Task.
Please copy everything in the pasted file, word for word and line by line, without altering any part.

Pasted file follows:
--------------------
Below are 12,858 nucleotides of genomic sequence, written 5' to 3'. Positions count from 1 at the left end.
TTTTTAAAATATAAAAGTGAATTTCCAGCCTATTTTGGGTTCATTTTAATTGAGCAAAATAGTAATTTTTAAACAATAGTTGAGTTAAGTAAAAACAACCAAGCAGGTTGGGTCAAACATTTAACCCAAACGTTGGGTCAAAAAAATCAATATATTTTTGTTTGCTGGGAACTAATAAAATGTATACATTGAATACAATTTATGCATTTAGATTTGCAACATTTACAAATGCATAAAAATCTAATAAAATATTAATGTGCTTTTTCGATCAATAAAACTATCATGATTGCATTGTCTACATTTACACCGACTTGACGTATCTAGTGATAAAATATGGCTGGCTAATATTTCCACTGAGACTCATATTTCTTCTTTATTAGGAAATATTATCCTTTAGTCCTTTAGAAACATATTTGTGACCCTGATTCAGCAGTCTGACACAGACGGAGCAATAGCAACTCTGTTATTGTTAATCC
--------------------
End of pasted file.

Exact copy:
Below are 12,858 nucleotides of genomic sequence, written 5' to 3'. Positions count from 1 at the left end.
TTTTTAAAATATAAAAGTGAATTTCCAGCCTATTTTGGGTTCATTTTAATTGAGCAAAATAGTAATTTTTAAACAATAGTTGAGTTAAGTAAAAACAACCAAGCAGGTTGGGTCAAACATTTAACCCAAACGTTGGGTCAAAAAAATCAATATATTTTTGTTTGCTGGGAACTAATAAAATGTATACATTGAATACAATTTATGCATTTAGATTTGCAACATTTACAAATGCATAAAAATCTAATAAAATATTAATGTGCTTTTTCGATCAATAAAACTATCATGATTGCATTGTCTACATTTACACCGACTTGACGTATCTAGTGATAAAATATGGCTGGCTAATATTTCCACTGAGACTCATATTTCTTCTTTATTAGGAAATATTATCCTTTAGTCCTTTAGAAACATATTTGTGACCCTGATTCAGCAGTCTGACACAGACGGAGCAATAGCAACTCTGTTATTGTTAATCC